On May 25, 2020, bystanders filmed 46-year-old George Floyd lying face down and handcuffed, ultimately meeting his death at the hands of the police. This led to a wave of protests in the US, followed by #BlackLivesMatter demonstrations in various countries around the world. When an interviewer in Amsterdam asked a black man if he also experienced discrimination in his country, he said: “Of course. There are few communities in which you don't attract some strange glances if you look "different." And then, of course, there is institutional racism."
Change is needed, but how?
Here at Effectory, we also feel the need to make rapid change in this area. We are aware that there is room for improvement, and the makeup of our employee base is one area for action. We see it as our moral and social duty to stand up for equality. We tend to hope that change will follow organically if we are sufficiently aware of the risk of institutional racism, but in reality that's not the case. Plenty of determination and a well-thought-out strategy are essential if we are to make tangible progress towards inclusion and diversity. We want to effect change. But how can we do that?
Cultivating change instead of simply ticking boxes
The first step in combatting institutional racism is to actually acknowledge that it exists.
Vernā Myers really inspires me in this regard. Her core message is that inclusion is the necessary precursor to diversity: "It's not about counting (how many people in minority groups you employ), it's about cultivating (the right organizational culture)." So the challenge here goes beyond simple HR policy.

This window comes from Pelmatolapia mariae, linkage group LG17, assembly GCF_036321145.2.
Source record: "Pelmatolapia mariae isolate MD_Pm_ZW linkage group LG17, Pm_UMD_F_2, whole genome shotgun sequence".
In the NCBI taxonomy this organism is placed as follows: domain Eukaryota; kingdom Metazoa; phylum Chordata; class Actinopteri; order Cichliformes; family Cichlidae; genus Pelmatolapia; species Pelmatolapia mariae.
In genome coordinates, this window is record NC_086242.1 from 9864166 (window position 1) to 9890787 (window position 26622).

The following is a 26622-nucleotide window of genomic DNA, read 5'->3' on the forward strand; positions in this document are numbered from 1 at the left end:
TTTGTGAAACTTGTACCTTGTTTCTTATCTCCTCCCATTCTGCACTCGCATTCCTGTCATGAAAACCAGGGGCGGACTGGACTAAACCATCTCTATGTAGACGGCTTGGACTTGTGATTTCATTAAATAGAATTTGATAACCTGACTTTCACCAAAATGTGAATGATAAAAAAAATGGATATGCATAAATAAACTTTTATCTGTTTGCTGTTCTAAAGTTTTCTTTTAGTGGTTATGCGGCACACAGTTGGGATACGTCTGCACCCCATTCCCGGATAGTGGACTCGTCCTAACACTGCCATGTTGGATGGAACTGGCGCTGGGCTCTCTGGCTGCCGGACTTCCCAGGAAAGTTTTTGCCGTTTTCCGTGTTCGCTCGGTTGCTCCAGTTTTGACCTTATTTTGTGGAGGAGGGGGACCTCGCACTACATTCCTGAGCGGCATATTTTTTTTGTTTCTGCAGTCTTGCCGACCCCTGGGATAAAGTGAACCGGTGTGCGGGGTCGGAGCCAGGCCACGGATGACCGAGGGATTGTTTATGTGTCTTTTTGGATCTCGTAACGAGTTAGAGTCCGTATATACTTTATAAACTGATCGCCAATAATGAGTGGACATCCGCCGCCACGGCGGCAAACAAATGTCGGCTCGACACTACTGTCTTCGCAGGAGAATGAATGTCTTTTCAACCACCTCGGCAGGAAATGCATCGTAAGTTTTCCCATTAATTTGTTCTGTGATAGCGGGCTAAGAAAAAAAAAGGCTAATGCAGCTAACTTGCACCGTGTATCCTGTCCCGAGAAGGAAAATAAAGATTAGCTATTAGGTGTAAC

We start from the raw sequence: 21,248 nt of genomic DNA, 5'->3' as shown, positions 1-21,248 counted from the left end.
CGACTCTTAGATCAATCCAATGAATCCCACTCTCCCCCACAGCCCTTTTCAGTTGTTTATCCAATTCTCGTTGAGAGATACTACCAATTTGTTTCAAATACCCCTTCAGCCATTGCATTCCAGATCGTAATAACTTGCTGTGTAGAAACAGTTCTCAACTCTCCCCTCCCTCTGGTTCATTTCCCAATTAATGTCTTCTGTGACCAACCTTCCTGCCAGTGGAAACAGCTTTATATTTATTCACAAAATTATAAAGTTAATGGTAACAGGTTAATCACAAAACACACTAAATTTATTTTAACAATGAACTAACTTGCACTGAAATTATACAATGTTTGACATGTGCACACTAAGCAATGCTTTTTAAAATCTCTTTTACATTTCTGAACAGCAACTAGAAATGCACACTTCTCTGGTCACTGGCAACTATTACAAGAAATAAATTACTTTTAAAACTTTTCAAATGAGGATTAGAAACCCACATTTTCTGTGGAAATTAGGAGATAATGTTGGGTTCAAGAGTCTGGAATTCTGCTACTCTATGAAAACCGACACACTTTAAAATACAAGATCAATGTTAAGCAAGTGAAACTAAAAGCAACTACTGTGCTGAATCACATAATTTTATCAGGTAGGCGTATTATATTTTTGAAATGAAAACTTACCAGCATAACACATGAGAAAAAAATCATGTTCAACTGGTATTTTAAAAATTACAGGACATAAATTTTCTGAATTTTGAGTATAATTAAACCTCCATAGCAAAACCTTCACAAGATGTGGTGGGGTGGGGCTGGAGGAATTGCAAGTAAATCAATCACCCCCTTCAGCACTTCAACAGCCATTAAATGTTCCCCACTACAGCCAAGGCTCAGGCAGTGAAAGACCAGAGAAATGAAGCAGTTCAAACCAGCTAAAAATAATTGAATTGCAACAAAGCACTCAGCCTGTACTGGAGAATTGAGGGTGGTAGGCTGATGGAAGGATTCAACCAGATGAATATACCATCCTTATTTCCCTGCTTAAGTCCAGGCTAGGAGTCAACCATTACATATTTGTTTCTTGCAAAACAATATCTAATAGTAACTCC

Inclusion is the opposite of discrimination and exclusion. It means breaking down all the walls that prevent disadvantaged groups from participating in organizations on an equal footing. To succeed, you must be aware of your own unconscious biases and be prepared to be truly open to what the other person has to say. Only then can you ensure that everyone has not only a place within your organization but also a voice.
Inclusion as a reflex
To create a state of inclusion, you need to encourage a climate in which people from all backgrounds feel not only respected and represented, but also comfortable and at home. One metaphor that expresses this idea well is "Diversity is being asked to the party. Inclusion is being asked to dance."